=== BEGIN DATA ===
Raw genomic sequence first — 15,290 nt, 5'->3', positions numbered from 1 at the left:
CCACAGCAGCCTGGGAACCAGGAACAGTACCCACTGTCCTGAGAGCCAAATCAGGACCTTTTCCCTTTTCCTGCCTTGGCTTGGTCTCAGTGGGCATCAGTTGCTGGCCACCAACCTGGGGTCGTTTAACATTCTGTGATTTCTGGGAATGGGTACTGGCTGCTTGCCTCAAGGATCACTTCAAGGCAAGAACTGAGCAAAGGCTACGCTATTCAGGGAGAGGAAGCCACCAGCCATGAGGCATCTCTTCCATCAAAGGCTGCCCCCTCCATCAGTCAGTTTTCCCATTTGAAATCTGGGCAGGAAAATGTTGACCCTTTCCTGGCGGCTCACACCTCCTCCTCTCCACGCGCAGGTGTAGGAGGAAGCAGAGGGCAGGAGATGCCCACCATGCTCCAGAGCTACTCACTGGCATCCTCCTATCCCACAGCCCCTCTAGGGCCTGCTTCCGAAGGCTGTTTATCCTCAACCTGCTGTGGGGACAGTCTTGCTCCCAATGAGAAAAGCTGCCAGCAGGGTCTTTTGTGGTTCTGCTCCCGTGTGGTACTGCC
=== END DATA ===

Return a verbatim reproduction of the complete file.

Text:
Raw genomic sequence first — 15,290 nt, 5'->3', positions numbered from 1 at the left:
CCACAGCAGCCTGGGAACCAGGAACAGTACCCACTGTCCTGAGAGCCAAATCAGGACCTTTTCCCTTTTCCTGCCTTGGCTTGGTCTCAGTGGGCATCAGTTGCTGGCCACCAACCTGGGGTCGTTTAACATTCTGTGATTTCTGGGAATGGGTACTGGCTGCTTGCCTCAAGGATCACTTCAAGGCAAGAACTGAGCAAAGGCTACGCTATTCAGGGAGAGGAAGCCACCAGCCATGAGGCATCTCTTCCATCAAAGGCTGCCCCCTCCATCAGTCAGTTTTCCCATTTGAAATCTGGGCAGGAAAATGTTGACCCTTTCCTGGCGGCTCACACCTCCTCCTCTCCACGCGCAGGTGTAGGAGGAAGCAGAGGGCAGGAGATGCCCACCATGCTCCAGAGCTACTCACTGGCATCCTCCTATCCCACAGCCCCTCTAGGGCCTGCTTCCGAAGGCTGTTTATCCTCAACCTGCTGTGGGGACAGTCTTGCTCCCAATGAGAAAAGCTGCCAGCAGGGTCTTTTGTGGTTCTGCTCCCGTGTGGTACTGCC